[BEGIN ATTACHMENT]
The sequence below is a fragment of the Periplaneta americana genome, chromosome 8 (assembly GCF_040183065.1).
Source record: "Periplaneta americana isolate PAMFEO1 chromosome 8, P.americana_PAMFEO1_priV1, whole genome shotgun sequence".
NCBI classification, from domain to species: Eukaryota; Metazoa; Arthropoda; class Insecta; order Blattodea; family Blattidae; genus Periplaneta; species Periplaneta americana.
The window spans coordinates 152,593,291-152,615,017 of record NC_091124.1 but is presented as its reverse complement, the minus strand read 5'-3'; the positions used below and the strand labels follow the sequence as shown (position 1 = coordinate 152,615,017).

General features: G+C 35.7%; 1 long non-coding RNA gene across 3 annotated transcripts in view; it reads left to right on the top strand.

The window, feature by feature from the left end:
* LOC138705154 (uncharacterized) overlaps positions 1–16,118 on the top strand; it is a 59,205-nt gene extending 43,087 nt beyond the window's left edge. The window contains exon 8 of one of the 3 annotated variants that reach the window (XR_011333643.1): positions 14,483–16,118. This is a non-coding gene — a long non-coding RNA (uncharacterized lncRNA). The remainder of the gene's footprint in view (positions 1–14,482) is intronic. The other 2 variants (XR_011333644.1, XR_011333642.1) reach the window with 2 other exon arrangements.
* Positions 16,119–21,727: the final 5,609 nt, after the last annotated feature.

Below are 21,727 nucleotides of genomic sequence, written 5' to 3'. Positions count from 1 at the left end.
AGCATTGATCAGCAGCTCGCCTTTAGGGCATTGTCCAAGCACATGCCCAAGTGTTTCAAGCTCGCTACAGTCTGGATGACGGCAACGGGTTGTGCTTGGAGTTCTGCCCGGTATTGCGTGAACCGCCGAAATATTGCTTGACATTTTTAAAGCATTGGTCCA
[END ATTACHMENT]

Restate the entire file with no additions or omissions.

The sequence below is a fragment of the Periplaneta americana genome, chromosome 8 (assembly GCF_040183065.1).
Source record: "Periplaneta americana isolate PAMFEO1 chromosome 8, P.americana_PAMFEO1_priV1, whole genome shotgun sequence".
NCBI classification, from domain to species: Eukaryota; Metazoa; Arthropoda; class Insecta; order Blattodea; family Blattidae; genus Periplaneta; species Periplaneta americana.
The window spans coordinates 152,593,291-152,615,017 of record NC_091124.1 but is presented as its reverse complement, the minus strand read 5'-3'; the positions used below and the strand labels follow the sequence as shown (position 1 = coordinate 152,615,017).

General features: G+C 35.7%; 1 long non-coding RNA gene across 3 annotated transcripts in view; it reads left to right on the top strand.

The window, feature by feature from the left end:
* LOC138705154 (uncharacterized) overlaps positions 1–16,118 on the top strand; it is a 59,205-nt gene extending 43,087 nt beyond the window's left edge. The window contains exon 8 of one of the 3 annotated variants that reach the window (XR_011333643.1): positions 14,483–16,118. This is a non-coding gene — a long non-coding RNA (uncharacterized lncRNA). The remainder of the gene's footprint in view (positions 1–14,482) is intronic. The other 2 variants (XR_011333644.1, XR_011333642.1) reach the window with 2 other exon arrangements.
* Positions 16,119–21,727: the final 5,609 nt, after the last annotated feature.

Below are 21,727 nucleotides of genomic sequence, written 5' to 3'. Positions count from 1 at the left end.
AGCATTGATCAGCAGCTCGCCTTTAGGGCATTGTCCAAGCACATGCCCAAGTGTTTCAAGCTCGCTACAGTCTGGATGACGGCAACGGGTTGTGCTTGGAGTTCTGCCCGGTATTGCGTGAACCGCCGAAATATTGCTTGACATTTTTAAAGCATTGGTCCA